25 Press some wild flowers between some sheets of absorbent paper and then use them to make cards and bookmarks by sandwiching them between layers of cardboard and sticky-backed plastic.
26 Give each of your children a treasure box – it can be a cardboard box or something more fancy – and encourage them to fill it with their own “treasure”. It could be their first pair of shoes, their first babygrow, their school reports, pictures with family and friends – whatever they think they would like to remember in years to come.
27 For children, there’s not much that’s more exciting than the anticipation of a midnight feast. Eat by torchlight for the full effect.
28 Go blackberry picking.
29 Arrange the sleepover to end all sleepovers. Friends, pizzas, DVDs, midnight feasts, manicures for the girls – capture the best bits on video.
30 Get lost in a maze. Try Somerleyton Hall’s yew hedge maze on the Norfolk/Suffolk border
31 Assemble your teams, and your pillows. On the count of three...fight!
32 Learn how to cartwheel.
33 Pack a proper picnic, in a basket, and take it to the beach, where you can enjoy your food from proper plates and with real not plastic cutlery. Keep bottles cool by leaving them in rock pools.
34 Make your own wrapping paper and gift tags using plain brown paper and tags and potato prints. Simply halve your potatoes, carve a simple design into them and then dunk them in poster paint before positioning them on your paper.
35 Getting your clothes dirty is part and parcel of the joy of being a child. Let your children jump in puddles.
36 Climb a mountain. This one might require a degree of planning, what with the low-lying nature of Norfolk, but think of your Julie Andrews moment. In the meantime, Mousehold Heath will have to suffice!
37 Encourage the children to paint self-portraits and then hang them in a newly-created family gallery.
38 Visit a wood in autumn and kick up the fallen leaves.
39 Set up your own pizza parlour at home. Take home-made or shop-bought bases, add sauce and then give your children a selection of bowls full of toppings to create their own bespoke pizzas. This is a great way to entertain your kids when they have friends round.
40 Look for shooting stars and when you find one, all make a secret wish on it.
41 Hold a sale in your front garden, or on the pavement outside your house, to raise money for a charity which the children support.
42 Keep a record of your children’s growth with height charts (door frames are great if you don’t mind a bit of graffiti) or Plaster of Paris moulds of their hands or feet. Carve your child’s name, age and the date you took the imprint into the back of the mould.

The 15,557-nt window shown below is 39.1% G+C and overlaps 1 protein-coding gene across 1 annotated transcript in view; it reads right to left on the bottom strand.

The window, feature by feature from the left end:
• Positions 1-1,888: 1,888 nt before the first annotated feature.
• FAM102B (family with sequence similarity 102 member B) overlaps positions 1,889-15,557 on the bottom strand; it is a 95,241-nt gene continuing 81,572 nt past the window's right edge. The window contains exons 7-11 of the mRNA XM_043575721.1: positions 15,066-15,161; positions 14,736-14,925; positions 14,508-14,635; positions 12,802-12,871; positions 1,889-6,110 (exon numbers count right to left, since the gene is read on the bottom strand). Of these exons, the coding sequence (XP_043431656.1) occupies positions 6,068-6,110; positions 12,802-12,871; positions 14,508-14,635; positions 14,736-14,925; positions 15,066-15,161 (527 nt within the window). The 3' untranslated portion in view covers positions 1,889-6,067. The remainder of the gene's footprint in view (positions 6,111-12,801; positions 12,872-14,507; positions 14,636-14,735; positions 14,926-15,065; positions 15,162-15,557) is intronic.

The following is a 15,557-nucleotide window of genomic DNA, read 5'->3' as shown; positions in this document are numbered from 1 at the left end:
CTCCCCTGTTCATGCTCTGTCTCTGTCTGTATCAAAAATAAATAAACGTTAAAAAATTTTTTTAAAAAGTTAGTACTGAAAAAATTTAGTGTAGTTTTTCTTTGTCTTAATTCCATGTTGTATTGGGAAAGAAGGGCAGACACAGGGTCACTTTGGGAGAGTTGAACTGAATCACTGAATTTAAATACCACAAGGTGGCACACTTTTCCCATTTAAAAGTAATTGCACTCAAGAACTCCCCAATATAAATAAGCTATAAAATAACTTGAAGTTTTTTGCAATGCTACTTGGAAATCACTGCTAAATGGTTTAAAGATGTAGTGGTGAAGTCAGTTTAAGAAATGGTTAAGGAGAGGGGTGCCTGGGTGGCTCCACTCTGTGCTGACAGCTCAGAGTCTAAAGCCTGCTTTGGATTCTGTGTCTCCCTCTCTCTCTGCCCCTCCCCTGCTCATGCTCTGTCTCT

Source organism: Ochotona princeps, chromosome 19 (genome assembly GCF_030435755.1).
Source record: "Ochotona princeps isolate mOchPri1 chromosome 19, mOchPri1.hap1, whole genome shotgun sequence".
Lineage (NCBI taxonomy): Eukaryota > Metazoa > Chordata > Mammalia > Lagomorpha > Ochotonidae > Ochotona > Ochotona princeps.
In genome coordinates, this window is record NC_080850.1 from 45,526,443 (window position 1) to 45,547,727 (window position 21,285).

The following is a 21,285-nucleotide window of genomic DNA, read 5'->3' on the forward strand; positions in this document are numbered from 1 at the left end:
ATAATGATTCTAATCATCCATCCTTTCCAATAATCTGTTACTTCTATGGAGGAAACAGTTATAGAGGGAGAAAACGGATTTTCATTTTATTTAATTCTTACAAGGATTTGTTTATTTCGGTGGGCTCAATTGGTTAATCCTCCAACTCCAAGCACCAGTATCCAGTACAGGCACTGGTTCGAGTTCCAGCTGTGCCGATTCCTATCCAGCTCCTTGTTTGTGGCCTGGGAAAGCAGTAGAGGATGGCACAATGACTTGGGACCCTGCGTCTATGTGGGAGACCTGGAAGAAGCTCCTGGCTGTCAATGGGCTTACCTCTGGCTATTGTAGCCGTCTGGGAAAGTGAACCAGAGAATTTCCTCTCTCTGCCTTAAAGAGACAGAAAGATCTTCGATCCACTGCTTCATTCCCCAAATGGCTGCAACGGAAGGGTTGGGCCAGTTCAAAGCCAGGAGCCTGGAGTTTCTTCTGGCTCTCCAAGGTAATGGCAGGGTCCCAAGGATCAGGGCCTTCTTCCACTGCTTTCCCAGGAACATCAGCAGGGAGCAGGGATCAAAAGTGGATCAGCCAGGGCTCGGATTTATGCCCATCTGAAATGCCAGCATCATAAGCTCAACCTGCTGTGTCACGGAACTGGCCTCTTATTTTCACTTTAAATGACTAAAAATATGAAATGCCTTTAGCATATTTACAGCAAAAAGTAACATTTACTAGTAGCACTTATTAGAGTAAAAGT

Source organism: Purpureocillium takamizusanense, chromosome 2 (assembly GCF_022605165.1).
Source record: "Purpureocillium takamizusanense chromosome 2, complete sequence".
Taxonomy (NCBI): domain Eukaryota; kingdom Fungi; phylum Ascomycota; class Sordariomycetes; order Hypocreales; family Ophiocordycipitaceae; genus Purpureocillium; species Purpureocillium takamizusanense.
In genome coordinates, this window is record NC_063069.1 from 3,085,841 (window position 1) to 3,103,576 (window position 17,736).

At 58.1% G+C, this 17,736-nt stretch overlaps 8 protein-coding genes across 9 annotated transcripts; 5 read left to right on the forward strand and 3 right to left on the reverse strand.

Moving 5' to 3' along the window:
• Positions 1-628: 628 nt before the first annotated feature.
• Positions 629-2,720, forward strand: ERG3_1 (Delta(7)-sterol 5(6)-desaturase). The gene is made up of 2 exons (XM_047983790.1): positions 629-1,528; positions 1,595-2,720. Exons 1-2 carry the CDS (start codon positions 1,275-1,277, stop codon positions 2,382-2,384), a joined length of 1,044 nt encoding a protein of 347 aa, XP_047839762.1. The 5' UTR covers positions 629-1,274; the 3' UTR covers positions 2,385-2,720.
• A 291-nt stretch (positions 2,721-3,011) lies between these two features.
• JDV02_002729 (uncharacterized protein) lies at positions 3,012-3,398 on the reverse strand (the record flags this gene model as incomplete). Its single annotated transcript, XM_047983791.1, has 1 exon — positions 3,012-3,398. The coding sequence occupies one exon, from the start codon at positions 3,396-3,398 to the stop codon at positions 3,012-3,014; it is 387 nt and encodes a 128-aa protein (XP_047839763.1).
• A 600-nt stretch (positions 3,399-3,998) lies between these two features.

43 Make paper snowflakes – instant window art.
44 Bring out the Stella McCartney in your children by getting them some plain white t-shirts, fabric paints and plenty of paper. Once your offspring have sketched out a design they like, you transfer it on to the t-shirts to create exclusive, original pieces.
45 Look out for meteor showers or shooting stars.
46 Take the children camping – it can be in the back garden if time and finances don’t allow for a more exotic trip.
47 The next time snow falls, have your sledge primed and ready to go. Tea trays will suffice if all else fails, but try to avoid sliding down hills on bin bags unless you fancy a wet backside and ripped clothes.
48 Explore rock pools. Look for brown seaweeds such as spiral wrack, bladder wrack and knotted wrack and green seaweeds such as sea lettuce. There may also be red beadlet anemones, barnacles, mussels, coloured flat periwinkles, crabs, sea slugs, marine worms, sea squirts, cowries, starfish, urchins and fish including blennies, gobies, suckers and wrasse. Try West Runton for superb rock pools.
49 Send postcards from the seaside and buy rock.
50 Whip up a batch of gingerbread men and ladies, chocolate crispy cakes, fresh bread or fairy cakes with your children. Let them decorate the cakes with whatever takes their fancy, and help them form their own unique bread rolls. Perhaps they could spell out their name in bread letters, or make bread hedgehogs with a few well-placed scissor snips and some raisins for eyes.
See next week’s Life Matters for another 50 fabulous things to do. In your Norwich Evening News on Wednesday January 11.